But his strongest criticism was reserved for various governments that refuse to allow GM crops to be cultivated, despite overwhelming scientific evidence.

“Some governments in Australia are – and I use this word carefully – gutless,” he said.

“There are total bans on GM in South Australia, Tasmania and the ACT,” he said.

“There are moratoriums in WA and NSW but there are certainly exemptions for that. In my view they (total bans) aren’t rationally based; they aren’t properly founded in science.

“Those moratoria need to be ended and we need to avoid further mandatory labelling requirements, unless they can be justified.”

Hinting at the recent high profile legal case involving neighbouring organic and GM farmers, Steve Marsh and Mike Baxter in Kojonup WA, Mr Matthews said the problem with reconciling organic standards and GM crops also “needs to be tackled”.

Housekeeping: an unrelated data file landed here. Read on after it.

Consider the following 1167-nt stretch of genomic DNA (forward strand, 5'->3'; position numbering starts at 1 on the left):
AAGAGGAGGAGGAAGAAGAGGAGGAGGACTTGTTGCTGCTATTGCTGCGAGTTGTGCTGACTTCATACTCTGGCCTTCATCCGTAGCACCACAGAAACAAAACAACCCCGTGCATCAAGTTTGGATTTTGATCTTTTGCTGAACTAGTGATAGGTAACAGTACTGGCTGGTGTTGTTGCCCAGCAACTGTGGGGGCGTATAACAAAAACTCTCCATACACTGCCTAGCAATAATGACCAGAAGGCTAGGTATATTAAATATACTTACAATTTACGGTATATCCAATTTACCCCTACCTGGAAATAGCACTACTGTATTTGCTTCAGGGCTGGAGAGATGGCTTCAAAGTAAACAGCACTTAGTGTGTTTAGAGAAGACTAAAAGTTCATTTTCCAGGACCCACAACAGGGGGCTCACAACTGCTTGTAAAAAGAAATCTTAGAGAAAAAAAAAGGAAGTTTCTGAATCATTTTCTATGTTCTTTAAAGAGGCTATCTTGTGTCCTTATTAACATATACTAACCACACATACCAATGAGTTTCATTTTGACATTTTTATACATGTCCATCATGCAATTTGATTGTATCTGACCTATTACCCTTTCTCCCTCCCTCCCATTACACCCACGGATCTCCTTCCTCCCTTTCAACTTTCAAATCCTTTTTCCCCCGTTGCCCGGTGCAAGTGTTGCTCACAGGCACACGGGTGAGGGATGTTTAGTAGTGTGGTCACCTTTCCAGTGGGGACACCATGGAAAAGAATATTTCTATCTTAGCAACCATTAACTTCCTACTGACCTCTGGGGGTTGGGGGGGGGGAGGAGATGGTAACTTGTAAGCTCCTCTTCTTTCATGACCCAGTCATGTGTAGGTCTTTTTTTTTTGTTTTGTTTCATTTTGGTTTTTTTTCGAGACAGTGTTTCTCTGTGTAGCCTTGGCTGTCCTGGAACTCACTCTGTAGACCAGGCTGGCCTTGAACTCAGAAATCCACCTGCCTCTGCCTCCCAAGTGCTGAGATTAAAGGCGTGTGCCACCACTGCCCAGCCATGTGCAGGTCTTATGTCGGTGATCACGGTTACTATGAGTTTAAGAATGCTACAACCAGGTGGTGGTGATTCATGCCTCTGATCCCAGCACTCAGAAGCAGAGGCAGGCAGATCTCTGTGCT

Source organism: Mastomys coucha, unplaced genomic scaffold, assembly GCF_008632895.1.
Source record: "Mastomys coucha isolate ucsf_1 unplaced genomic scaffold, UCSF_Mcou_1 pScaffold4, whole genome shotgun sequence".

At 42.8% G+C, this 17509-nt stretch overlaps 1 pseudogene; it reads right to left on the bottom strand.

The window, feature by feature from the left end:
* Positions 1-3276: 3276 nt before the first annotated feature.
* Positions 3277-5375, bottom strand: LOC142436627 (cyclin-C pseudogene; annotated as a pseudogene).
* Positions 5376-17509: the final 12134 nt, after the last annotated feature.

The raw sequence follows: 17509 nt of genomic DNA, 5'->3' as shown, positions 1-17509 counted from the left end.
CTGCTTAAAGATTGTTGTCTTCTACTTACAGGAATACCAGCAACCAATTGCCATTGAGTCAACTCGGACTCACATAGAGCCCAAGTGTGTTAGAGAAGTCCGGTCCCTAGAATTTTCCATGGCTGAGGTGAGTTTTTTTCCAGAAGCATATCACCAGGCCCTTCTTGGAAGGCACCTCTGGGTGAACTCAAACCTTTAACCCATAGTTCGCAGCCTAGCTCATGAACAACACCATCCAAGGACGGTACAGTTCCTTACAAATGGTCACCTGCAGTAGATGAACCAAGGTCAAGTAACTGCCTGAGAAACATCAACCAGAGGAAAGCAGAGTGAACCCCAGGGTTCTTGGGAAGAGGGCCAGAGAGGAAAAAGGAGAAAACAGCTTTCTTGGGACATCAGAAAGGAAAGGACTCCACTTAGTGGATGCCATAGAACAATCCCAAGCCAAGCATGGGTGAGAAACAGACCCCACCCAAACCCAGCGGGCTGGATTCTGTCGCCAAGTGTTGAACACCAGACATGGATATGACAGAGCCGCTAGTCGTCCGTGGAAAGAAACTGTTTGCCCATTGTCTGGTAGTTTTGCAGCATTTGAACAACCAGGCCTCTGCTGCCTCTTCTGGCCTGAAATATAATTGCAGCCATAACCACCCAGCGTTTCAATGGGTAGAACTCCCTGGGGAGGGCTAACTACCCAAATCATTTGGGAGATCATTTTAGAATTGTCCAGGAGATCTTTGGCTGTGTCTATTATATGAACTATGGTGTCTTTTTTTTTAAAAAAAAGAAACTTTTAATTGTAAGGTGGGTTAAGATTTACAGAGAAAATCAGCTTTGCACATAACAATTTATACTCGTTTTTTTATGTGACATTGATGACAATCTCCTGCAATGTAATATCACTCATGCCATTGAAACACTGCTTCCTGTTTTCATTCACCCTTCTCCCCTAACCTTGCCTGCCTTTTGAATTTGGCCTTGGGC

He said there were three inescapable truths about biotechnology: the first being that it provides a critical opportunity to lift the productivity, profitability and sustainability of Australian agriculture over the next 20 years.

Secondly, he said biotechnology was critical to meeting rapidly rising global food needs. 

And thirdly, biotechnology will inevitably continue to attract “suspicion and opposition” in some community sectors, slowing its development.

Mr Matthews said that opposition was based on four key concerns: food safety; environmental damage; “agrochemical industry domination” and “a roundup of ethical and religious issues”.

However, he said science delivered a very clear message about the safety of GM technology.

GM safety scientifically proven